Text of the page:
Saturday, September 2, 2017

[PRIŠTINA] The Kosovo Daytrip

The 9 AM bus was cancelled. The 10:10 bus never arrived. Waiting for more than an hour, we all just pounced on the first vehicle that had the word PRIŠTINA on its windshield. It could have been an ox cart for all we cared, we just didn’t have the patience to wait anymore. Apparently, it doesn’t matter what your ticket is for. It seems as though buses, mini buses, and mini vans just get their half of the ticket and maybe exchange it for cash at the office later on. When in doubt, just ask the driver.

Priština was more like a filler destination. Kosovo briefly entered my travel hitlist when they declared independence and included Philippine passport-holders on their list of visa-free travelers. When they removed us from that list a few months later I was, like, fuck Kosovo? But as with most countries in the Balkans, you are allowed in if your Schengen C visa is valid for multiple entry. It’s really tempting if you find yourself in Skopje, you know. After all, how long is the bus trip? 2 hours? Up the country count, yes?

Crossing land borders in the Balkans is a tricky adventure. Macedonia did not stamp my passport going out. Kosovo did going in. And then I didn’t get any more stamps even if I exited Kosovo and entered Macedonia again. It’s not that big a deal because I’ll surely get an exit stamp flying out from Skopje’s airport anyway. For other people, though, it might pose a problem. I really have no idea what you should do. Perhaps getting off the bus and speaking to the immigration officer is an appropriate solution for that?

There is nothing much to see in Pristina, if you go there on your own, that is. I’m sure that if you know a local he or she will be happy to show you places that are worth seeing. I don’t. This is not to say, though, that the young nation doesn’t have much to offer. They have several UNESCO World Heritage sites, some not so far away from the capital. Unfortunately, I can’t give any tips because my excursion here lasted no more than half a day and I didn’t really dare to go far away from the city center.

What I wanted to do was take a stroll along Bill Clinton Avenue. Yes, Bill Clinton has his own avenue here. ‘MERICA! I’ve read somewhere that Kosovo is truly appreciative of what the US and the UK have done for them to establish their sovereignty in the region. Not every country is happy, though. Spain, for example, does not recognize them as a state. Why? Because giving them that recognition means that Madrid would also have to extend the same to Catalonians and the Basques. At the end of the day, it’s all about politics.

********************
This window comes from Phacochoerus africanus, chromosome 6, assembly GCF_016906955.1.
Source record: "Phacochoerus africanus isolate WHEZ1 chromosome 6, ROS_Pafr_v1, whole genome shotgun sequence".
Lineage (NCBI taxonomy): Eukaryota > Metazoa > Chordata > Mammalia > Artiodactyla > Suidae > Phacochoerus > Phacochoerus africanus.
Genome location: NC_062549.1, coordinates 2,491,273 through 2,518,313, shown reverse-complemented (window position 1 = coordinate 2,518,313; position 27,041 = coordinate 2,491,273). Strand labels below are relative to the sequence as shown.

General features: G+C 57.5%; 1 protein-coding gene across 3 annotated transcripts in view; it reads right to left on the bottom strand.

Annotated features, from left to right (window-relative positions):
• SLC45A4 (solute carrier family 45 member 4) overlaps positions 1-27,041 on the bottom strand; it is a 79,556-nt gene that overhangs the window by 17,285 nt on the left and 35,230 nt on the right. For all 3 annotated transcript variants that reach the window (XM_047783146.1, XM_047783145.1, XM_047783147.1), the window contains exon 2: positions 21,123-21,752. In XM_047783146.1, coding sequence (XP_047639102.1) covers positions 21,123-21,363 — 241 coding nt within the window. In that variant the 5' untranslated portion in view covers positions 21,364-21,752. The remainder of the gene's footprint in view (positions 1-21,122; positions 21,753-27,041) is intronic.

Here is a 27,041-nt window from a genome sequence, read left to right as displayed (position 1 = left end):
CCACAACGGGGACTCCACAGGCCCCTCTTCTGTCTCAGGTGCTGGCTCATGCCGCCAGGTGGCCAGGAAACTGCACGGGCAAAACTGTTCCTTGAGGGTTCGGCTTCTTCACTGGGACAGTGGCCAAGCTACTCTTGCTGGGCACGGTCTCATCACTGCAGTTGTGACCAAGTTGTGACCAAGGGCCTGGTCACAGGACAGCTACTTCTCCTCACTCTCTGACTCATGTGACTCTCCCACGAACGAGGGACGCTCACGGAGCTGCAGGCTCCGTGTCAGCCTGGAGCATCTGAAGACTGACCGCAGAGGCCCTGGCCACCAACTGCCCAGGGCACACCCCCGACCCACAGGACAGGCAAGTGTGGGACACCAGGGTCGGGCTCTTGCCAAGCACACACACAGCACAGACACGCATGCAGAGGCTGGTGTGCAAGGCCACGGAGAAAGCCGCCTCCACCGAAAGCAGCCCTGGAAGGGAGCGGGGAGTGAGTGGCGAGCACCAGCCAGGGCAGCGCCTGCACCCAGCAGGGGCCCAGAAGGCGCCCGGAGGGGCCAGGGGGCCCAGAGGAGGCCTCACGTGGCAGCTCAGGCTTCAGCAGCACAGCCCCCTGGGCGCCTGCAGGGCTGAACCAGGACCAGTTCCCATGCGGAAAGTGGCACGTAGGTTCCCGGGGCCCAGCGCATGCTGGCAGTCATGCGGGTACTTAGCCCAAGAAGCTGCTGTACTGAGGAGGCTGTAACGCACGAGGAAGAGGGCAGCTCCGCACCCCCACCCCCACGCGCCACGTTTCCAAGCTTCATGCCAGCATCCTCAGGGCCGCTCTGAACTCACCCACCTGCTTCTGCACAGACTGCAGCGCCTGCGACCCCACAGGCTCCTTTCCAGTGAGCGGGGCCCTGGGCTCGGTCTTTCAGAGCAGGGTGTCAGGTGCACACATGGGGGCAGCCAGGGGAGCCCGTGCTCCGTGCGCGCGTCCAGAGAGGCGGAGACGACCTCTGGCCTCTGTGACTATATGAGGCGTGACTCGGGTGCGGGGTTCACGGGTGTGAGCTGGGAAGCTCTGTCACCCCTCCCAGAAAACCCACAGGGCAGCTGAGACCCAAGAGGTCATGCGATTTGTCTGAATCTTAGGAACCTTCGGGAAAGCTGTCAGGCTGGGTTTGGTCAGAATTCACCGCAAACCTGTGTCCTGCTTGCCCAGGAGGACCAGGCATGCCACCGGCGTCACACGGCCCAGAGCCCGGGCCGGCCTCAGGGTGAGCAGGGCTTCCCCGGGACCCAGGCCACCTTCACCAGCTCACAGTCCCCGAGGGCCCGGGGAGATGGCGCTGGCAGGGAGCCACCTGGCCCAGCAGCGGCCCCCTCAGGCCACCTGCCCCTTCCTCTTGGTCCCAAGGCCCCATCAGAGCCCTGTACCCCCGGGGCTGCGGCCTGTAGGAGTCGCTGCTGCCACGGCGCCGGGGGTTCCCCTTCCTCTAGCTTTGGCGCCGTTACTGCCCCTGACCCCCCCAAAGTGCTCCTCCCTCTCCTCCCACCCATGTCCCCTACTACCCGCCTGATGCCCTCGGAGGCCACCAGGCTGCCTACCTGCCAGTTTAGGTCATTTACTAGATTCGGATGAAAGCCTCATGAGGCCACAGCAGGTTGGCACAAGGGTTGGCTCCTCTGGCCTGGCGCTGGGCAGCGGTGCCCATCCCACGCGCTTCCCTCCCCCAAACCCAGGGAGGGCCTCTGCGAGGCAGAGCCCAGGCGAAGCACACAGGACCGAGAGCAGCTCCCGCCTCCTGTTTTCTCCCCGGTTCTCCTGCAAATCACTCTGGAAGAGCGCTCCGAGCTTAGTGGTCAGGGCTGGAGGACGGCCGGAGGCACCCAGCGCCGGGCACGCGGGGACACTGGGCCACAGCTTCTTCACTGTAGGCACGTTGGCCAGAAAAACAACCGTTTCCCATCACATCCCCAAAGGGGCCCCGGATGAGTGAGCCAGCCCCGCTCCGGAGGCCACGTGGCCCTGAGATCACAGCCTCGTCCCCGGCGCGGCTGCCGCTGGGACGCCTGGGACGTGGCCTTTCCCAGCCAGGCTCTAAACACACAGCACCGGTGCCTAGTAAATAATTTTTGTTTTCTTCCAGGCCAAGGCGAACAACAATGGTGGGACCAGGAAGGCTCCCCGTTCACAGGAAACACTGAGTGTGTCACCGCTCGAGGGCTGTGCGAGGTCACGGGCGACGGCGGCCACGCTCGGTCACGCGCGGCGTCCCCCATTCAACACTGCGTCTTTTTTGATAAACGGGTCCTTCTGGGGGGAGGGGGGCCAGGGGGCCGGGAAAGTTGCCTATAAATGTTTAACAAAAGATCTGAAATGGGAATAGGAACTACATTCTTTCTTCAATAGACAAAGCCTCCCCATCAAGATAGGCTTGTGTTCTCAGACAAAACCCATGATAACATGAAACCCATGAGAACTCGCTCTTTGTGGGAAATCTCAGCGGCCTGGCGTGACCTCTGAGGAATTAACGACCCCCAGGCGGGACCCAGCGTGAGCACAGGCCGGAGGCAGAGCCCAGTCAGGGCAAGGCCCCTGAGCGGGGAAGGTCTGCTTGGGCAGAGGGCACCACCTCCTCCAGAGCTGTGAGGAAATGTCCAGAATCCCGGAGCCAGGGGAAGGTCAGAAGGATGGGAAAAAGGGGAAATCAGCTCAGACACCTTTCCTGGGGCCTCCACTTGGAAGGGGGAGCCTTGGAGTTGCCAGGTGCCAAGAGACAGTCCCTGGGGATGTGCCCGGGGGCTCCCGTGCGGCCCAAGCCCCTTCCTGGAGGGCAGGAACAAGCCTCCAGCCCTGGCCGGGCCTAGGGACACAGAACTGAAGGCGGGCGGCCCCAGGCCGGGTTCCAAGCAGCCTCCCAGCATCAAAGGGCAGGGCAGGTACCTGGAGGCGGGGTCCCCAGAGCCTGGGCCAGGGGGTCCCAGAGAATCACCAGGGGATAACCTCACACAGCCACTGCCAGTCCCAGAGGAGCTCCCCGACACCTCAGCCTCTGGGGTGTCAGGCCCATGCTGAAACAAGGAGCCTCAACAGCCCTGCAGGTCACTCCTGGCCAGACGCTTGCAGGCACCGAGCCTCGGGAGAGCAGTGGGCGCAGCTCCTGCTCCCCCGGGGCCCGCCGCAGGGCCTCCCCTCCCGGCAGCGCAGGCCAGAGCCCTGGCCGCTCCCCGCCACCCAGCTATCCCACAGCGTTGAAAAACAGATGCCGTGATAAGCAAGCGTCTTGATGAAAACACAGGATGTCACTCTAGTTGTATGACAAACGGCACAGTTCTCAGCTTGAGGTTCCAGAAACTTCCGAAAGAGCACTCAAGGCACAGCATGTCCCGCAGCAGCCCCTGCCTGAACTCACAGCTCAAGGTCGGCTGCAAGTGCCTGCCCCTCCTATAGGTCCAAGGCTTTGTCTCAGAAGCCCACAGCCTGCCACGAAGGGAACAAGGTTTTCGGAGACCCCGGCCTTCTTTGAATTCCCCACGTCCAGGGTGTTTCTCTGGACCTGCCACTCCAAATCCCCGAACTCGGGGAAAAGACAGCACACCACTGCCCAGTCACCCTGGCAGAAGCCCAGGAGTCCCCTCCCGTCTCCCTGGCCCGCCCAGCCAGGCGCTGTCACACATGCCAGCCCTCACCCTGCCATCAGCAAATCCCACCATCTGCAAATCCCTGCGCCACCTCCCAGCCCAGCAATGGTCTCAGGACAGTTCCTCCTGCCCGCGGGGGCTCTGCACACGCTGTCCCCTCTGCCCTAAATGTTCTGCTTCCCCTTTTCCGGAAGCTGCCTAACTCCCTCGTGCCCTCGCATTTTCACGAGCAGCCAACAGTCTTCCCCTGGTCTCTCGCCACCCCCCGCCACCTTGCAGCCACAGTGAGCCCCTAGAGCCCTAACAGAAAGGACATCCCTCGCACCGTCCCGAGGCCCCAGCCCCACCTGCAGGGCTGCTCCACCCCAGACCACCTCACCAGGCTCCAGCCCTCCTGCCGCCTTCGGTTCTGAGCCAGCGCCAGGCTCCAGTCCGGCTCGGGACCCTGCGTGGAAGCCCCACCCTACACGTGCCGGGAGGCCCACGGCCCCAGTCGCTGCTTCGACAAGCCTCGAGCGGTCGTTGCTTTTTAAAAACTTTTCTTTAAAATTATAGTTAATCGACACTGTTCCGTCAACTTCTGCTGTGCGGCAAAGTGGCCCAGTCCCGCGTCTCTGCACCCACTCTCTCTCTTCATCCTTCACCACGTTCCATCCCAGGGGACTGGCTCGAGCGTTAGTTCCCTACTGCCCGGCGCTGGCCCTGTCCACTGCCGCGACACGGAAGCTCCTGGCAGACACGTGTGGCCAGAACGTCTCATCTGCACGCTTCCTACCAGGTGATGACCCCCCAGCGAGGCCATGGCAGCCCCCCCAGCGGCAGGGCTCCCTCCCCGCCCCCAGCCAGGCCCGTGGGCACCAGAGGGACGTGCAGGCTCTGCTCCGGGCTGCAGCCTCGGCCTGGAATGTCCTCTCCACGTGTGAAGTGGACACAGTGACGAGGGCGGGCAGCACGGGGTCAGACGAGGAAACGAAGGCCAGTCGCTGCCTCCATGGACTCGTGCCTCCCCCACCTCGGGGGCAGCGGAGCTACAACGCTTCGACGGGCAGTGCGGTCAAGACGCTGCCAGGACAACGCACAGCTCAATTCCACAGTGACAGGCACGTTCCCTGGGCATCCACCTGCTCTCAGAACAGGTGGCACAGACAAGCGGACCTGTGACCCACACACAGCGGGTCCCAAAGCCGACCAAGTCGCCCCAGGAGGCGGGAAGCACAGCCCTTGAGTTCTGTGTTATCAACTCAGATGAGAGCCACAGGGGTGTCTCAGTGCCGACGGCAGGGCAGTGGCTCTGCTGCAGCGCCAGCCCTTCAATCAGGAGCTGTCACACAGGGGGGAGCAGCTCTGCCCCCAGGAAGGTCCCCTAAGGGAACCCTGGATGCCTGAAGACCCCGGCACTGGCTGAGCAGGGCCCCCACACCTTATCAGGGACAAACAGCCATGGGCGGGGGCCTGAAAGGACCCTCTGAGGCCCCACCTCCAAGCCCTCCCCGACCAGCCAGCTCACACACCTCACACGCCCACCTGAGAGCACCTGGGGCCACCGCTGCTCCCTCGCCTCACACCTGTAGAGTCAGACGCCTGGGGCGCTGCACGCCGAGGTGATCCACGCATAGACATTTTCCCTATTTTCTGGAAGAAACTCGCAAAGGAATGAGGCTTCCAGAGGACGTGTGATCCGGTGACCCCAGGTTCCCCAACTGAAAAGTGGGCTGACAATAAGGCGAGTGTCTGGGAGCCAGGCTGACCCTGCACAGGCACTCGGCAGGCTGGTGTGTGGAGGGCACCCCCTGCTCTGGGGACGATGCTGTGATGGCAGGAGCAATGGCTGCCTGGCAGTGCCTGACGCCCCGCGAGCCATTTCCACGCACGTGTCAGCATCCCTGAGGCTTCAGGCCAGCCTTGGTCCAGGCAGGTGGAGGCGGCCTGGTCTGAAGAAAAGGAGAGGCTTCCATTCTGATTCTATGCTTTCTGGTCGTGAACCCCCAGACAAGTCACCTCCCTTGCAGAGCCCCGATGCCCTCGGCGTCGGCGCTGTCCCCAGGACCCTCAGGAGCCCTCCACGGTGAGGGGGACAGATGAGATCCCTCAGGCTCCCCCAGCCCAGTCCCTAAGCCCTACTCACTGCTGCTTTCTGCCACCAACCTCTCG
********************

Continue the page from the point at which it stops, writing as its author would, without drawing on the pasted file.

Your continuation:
I did end up at Bill Clinton Avenue after walking for a while. There you will see the Mother Theresa Cathedral at one corner. It’s hard to miss because of its size but it seems all too modern to warrant a tourist’s attention. I wanted to go in for a change but it was under construction so I just took a not so flattering photo and left. A few backflips down the road is a place called Newborn. That very word is spelled out with sculptures of the letters along the sidewalk. Young people love hanging out there.

That’s also where three teenagers saw me, pointed a finger, and laughed loudly. Thanks, children. That’s the personification of ignorance right there. I don’t want to generalize, of course, but that prompted me to include Priština on my list of xenophobic cities I probably won’t visit again. I understand where it’s coming from, though. The only other Asian I saw there that day was a Taiwanese girl on the bus who disappeared as soon as the bus parked at the station. Such experience leaves a bad taste in the mouth.

In that same area is a queer looking building. You climb a series of colorful steps and you end up at a square with that structure as a backdrop. Its presence is imposing, although I really had no idea what it was. I thought it was the library described on Wikitravel as the one that looks as though it was built with Lego bricks and enveloped in chain mail but it seemed clear that it wasn’t the same building. My guess is that it is a museum of sorts but since I went on a Saturday, I just assumed that it was closed.

The only other place I went to was this pedestrian street at the city center itself. It wasn’t that full of people for a Saturday afternoon. There were a couple of statues here and there. There was also a big yellow Lego brick standing at one spot of the park. It was an odd mix but sort of cool, to be honest. And in the absence of anything touristy to do, I then opted for something “extra-curricular” before hopping on the bus going back to FYROM. All good, but I’m not coming back anytime soon.

[PRIŠTINA] The Kosovo Daytrip

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